Handy et al.  proposed the metric first node dies (FND) and half of the nodes alive (HNA). FND metric is useful in these scenarios where it is necessary that all nodes stay alive as long as possible, since network quality decreases considerably as soon as one node dies, such as intrusion or fire detection. In these cases, it is important to know when the first node dies. HNA metric is useful in these scenarios where sensors are placed in proximity to each other. Adjacent sensors could record related or identical data. In these cases, the loss of a single or few nodes does not automatically diminish the quality of service of the network. Hence, HNA metric is useful in densely deployed sensor networks.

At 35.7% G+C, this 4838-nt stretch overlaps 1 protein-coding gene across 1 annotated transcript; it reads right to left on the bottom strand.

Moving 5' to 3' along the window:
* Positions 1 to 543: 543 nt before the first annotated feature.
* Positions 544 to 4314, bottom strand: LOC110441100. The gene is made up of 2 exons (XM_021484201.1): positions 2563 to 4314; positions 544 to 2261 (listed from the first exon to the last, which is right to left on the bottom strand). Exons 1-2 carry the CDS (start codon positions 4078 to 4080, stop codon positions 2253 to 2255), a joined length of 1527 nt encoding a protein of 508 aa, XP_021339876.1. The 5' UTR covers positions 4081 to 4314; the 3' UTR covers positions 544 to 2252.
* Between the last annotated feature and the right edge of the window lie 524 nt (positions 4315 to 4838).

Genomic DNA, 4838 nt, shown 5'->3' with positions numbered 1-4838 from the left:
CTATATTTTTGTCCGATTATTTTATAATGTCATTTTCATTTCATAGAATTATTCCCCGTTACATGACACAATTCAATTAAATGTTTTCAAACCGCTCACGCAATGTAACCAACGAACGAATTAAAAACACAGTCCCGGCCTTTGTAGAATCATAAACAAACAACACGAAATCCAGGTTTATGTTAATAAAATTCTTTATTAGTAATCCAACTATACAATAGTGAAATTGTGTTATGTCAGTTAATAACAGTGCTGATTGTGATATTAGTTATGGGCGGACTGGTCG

The rounds of FND and HNA are simulated using A-star, AF, CF, CA, SEP, and CAF, the six different approaches, for both areas A and B. The results are shown in Figures 13 and 14, respectively. Clearly, the CAF method outperforms the A-star, AF, CF, CA, and SEP algorithms in both areas, A and B. In Figure 13, the FND improvements 3240%, 1216%, 121%, 30%, and 104% are accomplished by comparing the algorithms of A-star, AF, CF, CA, and SEP, respectively. HNA improves by 282%, 270%, 51%, 39%, and 57%, while, in Figure 14, the FND improvements 3660%, 766%, 151%, 37%, and 42% are accomplished by comparing the algorithms of A-star, AF, CF, CA, and SEP, respectively. HNA improves by 275%, 264%, 41%, 43%, and 33%. It can be seen that the times for the FND and HNA in the proposed method are much longer than the times for the FND and HNA for all the three methods in both areas A and B.